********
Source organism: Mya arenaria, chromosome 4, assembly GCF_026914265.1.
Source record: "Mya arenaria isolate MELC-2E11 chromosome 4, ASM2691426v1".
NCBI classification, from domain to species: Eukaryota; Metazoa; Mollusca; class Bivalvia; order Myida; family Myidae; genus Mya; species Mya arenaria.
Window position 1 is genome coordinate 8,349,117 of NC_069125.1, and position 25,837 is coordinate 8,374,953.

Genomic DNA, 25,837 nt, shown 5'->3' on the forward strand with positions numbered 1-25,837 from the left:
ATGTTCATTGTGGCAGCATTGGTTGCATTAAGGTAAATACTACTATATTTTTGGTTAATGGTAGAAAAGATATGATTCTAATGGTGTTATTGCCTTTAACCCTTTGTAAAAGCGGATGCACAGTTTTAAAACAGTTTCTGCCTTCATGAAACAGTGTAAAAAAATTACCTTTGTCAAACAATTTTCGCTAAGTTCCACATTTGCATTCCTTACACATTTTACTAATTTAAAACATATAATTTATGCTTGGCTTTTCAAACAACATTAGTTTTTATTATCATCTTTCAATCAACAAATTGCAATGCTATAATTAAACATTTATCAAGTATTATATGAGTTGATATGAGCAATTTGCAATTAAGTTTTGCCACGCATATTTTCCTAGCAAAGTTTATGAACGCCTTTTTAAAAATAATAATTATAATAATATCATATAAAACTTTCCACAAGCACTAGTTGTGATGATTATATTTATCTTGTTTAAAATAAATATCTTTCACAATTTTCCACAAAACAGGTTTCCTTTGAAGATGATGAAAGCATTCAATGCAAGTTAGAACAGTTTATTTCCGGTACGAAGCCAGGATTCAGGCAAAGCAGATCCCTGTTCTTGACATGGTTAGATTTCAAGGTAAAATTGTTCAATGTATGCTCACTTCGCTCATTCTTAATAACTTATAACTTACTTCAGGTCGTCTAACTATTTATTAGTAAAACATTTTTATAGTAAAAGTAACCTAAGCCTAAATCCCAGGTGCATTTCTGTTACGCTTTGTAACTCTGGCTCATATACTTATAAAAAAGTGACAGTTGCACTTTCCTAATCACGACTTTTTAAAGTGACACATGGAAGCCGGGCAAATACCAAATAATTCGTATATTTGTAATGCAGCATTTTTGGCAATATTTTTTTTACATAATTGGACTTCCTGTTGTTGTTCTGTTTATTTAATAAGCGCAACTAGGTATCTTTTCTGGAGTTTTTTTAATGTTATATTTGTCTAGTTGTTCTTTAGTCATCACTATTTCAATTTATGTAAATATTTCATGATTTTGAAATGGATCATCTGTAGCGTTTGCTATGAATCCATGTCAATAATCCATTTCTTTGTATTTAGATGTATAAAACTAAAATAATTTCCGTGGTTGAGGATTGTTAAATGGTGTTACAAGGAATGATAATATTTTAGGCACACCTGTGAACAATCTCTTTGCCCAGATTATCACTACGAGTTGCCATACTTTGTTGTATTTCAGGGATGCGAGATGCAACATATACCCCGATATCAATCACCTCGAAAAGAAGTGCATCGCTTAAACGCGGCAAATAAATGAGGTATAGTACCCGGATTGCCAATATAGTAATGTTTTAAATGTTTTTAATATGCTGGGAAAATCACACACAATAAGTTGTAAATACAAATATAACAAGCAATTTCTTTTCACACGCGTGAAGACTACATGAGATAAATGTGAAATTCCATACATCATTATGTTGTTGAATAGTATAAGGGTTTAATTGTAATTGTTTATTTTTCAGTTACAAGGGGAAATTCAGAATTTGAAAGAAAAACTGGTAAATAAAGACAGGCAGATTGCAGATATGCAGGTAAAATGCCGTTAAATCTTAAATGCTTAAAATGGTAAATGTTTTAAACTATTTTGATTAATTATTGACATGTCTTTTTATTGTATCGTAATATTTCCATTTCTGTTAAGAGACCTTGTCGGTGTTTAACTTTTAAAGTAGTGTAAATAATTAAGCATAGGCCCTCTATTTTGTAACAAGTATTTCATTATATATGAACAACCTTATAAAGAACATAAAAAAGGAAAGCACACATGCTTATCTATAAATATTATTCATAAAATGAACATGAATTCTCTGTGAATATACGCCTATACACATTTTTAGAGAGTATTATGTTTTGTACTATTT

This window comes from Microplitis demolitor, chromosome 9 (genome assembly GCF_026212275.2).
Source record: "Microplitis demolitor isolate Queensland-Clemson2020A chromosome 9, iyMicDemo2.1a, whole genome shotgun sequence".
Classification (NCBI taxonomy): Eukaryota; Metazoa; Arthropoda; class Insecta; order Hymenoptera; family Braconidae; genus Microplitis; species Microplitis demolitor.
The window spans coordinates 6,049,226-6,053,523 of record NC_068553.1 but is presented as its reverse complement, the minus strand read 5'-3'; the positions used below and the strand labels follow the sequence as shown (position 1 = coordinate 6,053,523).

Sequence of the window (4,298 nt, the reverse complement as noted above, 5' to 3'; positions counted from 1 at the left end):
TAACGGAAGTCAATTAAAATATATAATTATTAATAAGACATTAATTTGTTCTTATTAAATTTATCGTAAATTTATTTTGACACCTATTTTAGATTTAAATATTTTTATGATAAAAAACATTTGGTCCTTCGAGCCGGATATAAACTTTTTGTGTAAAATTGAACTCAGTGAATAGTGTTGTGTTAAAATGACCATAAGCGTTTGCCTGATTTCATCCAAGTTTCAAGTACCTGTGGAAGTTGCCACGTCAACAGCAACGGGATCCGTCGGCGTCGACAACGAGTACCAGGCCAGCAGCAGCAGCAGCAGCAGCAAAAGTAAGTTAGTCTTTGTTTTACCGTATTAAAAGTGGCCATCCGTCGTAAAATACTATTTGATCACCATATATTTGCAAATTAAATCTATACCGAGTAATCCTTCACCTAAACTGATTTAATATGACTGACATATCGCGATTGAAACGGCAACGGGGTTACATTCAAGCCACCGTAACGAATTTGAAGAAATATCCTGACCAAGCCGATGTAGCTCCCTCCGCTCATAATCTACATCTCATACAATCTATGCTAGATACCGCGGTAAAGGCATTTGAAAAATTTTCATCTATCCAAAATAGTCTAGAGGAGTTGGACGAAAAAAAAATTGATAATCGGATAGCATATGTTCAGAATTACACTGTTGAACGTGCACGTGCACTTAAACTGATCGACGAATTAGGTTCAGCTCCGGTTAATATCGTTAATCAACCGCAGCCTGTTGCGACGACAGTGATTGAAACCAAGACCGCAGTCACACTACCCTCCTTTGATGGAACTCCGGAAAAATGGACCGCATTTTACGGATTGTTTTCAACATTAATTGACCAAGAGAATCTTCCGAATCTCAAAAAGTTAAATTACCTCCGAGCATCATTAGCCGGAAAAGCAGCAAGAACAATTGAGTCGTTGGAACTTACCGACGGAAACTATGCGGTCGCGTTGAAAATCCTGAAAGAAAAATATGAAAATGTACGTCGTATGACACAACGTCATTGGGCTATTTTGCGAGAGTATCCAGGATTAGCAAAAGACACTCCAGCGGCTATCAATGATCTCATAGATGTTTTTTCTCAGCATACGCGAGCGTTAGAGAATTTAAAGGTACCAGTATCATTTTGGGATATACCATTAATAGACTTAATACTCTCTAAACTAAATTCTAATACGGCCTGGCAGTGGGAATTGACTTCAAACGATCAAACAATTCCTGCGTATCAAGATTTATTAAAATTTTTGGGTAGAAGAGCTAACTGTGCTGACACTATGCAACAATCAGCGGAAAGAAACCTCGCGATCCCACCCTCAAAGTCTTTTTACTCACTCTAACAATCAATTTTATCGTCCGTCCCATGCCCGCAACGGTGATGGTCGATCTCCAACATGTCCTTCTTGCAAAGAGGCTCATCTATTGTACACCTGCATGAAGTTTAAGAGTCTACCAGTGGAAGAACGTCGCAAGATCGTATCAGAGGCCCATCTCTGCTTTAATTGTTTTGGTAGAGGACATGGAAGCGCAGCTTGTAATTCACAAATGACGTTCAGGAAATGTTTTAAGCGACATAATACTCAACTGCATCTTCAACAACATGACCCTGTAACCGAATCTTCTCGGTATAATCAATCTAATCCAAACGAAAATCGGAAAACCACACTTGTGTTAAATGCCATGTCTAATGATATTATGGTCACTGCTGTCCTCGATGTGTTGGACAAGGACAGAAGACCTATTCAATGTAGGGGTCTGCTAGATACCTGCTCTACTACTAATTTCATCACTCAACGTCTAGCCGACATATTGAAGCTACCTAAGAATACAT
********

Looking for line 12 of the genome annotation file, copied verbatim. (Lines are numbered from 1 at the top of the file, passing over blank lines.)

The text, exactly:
TAACGGAAGTCAATTAAAATATATAATTATTAATAAGACATTAATTTGTTCTTATTAAATTTATCGTAAATTTATTTTGACACCTATTTTAGATTTAAATATTTTTATGATAAAAAACATTTGGTCCTTCGAGCCGGATATAAACTTTTTGTGTAAAATTGAACTCAGTGAATAGTGTTGTGTTAAAATGACCATAAGCGTTTGCCTGATTTCATCCAAGTTTCAAGTACCTGTGGAAGTTGCCACGTCAACAGCAACGGGATCCGTCGGCGTCGACAACGAGTACCAGGCCAGCAGCAGCAGCAGCAGCAGCAAAAGTAAGTTAGTCTTTGTTTTACCGTATTAAAAGTGGCCATCCGTCGTAAAATACTATTTGATCACCATATATTTGCAAATTAAATCTATACCGAGTAATCCTTCACCTAAACTGATTTAATATGACTGACATATCGCGATTGAAACGGCAACGGGGTTACATTCAAGCCACCGTAACGAATTTGAAGAAATATCCTGACCAAGCCGATGTAGCTCCCTCCGCTCATAATCTACATCTCATACAATCTATGCTAGATACCGCGGTAAAGGCATTTGAAAAATTTTCATCTATCCAAAATAGTCTAGAGGAGTTGGACGAAAAAAAAATTGATAATCGGATAGCATATGTTCAGAATTACACTGTTGAACGTGCACGTGCACTTAAACTGATCGACGAATTAGGTTCAGCTCCGGTTAATATCGTTAATCAACCGCAGCCTGTTGCGACGACAGTGATTGAAACCAAGACCGCAGTCACACTACCCTCCTTTGATGGAACTCCGGAAAAATGGACCGCATTTTACGGATTGTTTTCAACATTAATTGACCAAGAGAATCTTCCGAATCTCAAAAAGTTAAATTACCTCCGAGCATCATTAGCCGGAAAAGCAGCAAGAACAATTGAGTCGTTGGAACTTACCGACGGAAACTATGCGGTCGCGTTGAAAATCCTGAAAGAAAAATATGAAAATGTACGTCGTATGACACAACGTCATTGGGCTATTTTGCGAGAGTATCCAGGATTAGCAAAAGACACTCCAGCGGCTATCAATGATCTCATAGATGTTTTTTCTCAGCATACGCGAGCGTTAGAGAATTTAAAGGTACCAGTATCATTTTGGGATATACCATTAATAGACTTAATACTCTCTAAACTAAATTCTAATACGGCCTGGCAGTGGGAATTGACTTCAAACGATCAAACAATTCCTGCGTATCAAGATTTATTAAAATTTTTGGGTAGAAGAGCTAACTGTGCTGACACTATGCAACAATCAGCGGAAAGAAACCTCGCGATCCCACCCTCAAAGTCTTTTTACTCACTCTAACAATCAATTTTATCGTCCGTCCCATGCCCGCAACGGTGATGGTCGATCTCCAACATGTCCTTCTTGCAAAGAGGCTCATCTATTGTACACCTGCATGAAGTTTAAGAGTCTACCAGTGGAAGAACGTCGCAAGATCGTATCAGAGGCCCATCTCTGCTTTAATTGTTTTGGTAGAGGACATGGAAGCGCAGCTTGTAATTCACAAATGACGTTCAGGAAATGTTTTAAGCGACATAATACTCAACTGCATCTTCAACAACATGACCCTGTAACCGAATCTTCTCGGTATAATCAATCTAATCCAAACGAAAATCGGAAAACCACACTTGTGTTAAATGCCATGTCTAATGATATTATGGTCACTGCTGTCCTCGATGTGTTGGACAAGGACAGAAGACCTATTCAATGTAGGGGTCTGCTAGATACCTGCTCTACTACTAATTTCATCACTCAACGTCTAGCCGACATATTGAAGCTACCTAAGAATACAT